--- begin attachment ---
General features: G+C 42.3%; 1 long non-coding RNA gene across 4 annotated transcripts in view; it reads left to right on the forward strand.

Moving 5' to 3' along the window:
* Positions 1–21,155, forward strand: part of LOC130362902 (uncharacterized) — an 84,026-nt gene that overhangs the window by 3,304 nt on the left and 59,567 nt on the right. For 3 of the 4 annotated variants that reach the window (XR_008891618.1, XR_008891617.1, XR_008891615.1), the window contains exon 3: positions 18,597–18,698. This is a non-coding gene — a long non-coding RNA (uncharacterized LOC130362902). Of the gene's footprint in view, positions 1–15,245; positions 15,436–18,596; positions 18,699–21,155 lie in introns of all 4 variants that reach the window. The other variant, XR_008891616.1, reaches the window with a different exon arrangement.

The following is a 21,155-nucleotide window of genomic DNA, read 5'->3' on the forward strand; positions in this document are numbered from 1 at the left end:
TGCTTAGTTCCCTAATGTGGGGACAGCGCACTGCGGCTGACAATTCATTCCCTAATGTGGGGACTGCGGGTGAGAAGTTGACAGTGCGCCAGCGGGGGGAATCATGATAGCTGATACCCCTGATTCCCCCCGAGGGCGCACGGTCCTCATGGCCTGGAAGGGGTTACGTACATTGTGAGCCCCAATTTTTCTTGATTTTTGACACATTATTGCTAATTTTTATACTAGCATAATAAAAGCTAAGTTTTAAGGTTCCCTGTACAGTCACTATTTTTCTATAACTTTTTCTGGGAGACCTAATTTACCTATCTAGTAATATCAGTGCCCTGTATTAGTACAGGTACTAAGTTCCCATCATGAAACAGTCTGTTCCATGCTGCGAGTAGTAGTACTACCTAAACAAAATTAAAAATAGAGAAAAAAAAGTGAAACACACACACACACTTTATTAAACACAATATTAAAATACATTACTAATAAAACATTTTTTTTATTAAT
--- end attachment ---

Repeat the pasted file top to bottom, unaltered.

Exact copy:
General features: G+C 42.3%; 1 long non-coding RNA gene across 4 annotated transcripts in view; it reads left to right on the forward strand.

Moving 5' to 3' along the window:
* Positions 1–21,155, forward strand: part of LOC130362902 (uncharacterized) — an 84,026-nt gene that overhangs the window by 3,304 nt on the left and 59,567 nt on the right. For 3 of the 4 annotated variants that reach the window (XR_008891618.1, XR_008891617.1, XR_008891615.1), the window contains exon 3: positions 18,597–18,698. This is a non-coding gene — a long non-coding RNA (uncharacterized LOC130362902). Of the gene's footprint in view, positions 1–15,245; positions 15,436–18,596; positions 18,699–21,155 lie in introns of all 4 variants that reach the window. The other variant, XR_008891616.1, reaches the window with a different exon arrangement.

The following is a 21,155-nucleotide window of genomic DNA, read 5'->3' on the forward strand; positions in this document are numbered from 1 at the left end:
TGCTTAGTTCCCTAATGTGGGGACAGCGCACTGCGGCTGACAATTCATTCCCTAATGTGGGGACTGCGGGTGAGAAGTTGACAGTGCGCCAGCGGGGGGAATCATGATAGCTGATACCCCTGATTCCCCCCGAGGGCGCACGGTCCTCATGGCCTGGAAGGGGTTACGTACATTGTGAGCCCCAATTTTTCTTGATTTTTGACACATTATTGCTAATTTTTATACTAGCATAATAAAAGCTAAGTTTTAAGGTTCCCTGTACAGTCACTATTTTTCTATAACTTTTTCTGGGAGACCTAATTTACCTATCTAGTAATATCAGTGCCCTGTATTAGTACAGGTACTAAGTTCCCATCATGAAACAGTCTGTTCCATGCTGCGAGTAGTAGTACTACCTAAACAAAATTAAAAATAGAGAAAAAAAAGTGAAACACACACACACACTTTATTAAACACAATATTAAAATACATTACTAATAAAACATTTTTTTTATTAAT